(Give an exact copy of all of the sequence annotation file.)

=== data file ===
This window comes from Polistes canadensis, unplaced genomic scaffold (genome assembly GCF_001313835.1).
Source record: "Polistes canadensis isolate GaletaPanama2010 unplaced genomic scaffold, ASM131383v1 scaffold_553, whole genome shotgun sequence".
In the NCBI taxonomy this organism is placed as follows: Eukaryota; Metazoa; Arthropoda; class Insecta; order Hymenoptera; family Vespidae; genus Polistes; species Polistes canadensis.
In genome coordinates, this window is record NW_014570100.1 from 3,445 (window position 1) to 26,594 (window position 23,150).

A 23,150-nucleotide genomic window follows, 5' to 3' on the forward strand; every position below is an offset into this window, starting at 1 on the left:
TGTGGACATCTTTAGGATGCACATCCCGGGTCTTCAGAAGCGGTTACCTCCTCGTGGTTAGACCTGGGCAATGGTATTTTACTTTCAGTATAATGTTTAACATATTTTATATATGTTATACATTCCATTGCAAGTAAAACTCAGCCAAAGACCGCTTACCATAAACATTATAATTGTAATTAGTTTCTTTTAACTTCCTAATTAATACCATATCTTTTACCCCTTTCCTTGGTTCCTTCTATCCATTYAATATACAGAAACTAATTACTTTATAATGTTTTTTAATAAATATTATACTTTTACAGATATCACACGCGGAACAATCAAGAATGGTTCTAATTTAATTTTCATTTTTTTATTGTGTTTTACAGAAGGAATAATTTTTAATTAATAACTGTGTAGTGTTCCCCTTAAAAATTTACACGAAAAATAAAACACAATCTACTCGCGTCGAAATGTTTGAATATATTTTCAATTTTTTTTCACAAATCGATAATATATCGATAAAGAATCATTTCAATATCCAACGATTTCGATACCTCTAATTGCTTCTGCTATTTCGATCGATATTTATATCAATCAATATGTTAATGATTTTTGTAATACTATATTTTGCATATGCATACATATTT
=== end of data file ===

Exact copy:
This window comes from Polistes canadensis, unplaced genomic scaffold (genome assembly GCF_001313835.1).
Source record: "Polistes canadensis isolate GaletaPanama2010 unplaced genomic scaffold, ASM131383v1 scaffold_553, whole genome shotgun sequence".
In the NCBI taxonomy this organism is placed as follows: Eukaryota; Metazoa; Arthropoda; class Insecta; order Hymenoptera; family Vespidae; genus Polistes; species Polistes canadensis.
In genome coordinates, this window is record NW_014570100.1 from 3,445 (window position 1) to 26,594 (window position 23,150).

A 23,150-nucleotide genomic window follows, 5' to 3' on the forward strand; every position below is an offset into this window, starting at 1 on the left:
TGTGGACATCTTTAGGATGCACATCCCGGGTCTTCAGAAGCGGTTACCTCCTCGTGGTTAGACCTGGGCAATGGTATTTTACTTTCAGTATAATGTTTAACATATTTTATATATGTTATACATTCCATTGCAAGTAAAACTCAGCCAAAGACCGCTTACCATAAACATTATAATTGTAATTAGTTTCTTTTAACTTCCTAATTAATACCATATCTTTTACCCCTTTCCTTGGTTCCTTCTATCCATTYAATATACAGAAACTAATTACTTTATAATGTTTTTTAATAAATATTATACTTTTACAGATATCACACGCGGAACAATCAAGAATGGTTCTAATTTAATTTTCATTTTTTTATTGTGTTTTACAGAAGGAATAATTTTTAATTAATAACTGTGTAGTGTTCCCCTTAAAAATTTACACGAAAAATAAAACACAATCTACTCGCGTCGAAATGTTTGAATATATTTTCAATTTTTTTTCACAAATCGATAATATATCGATAAAGAATCATTTCAATATCCAACGATTTCGATACCTCTAATTGCTTCTGCTATTTCGATCGATATTTATATCAATCAATATGTTAATGATTTTTGTAATACTATATTTTGCATATGCATACATATTT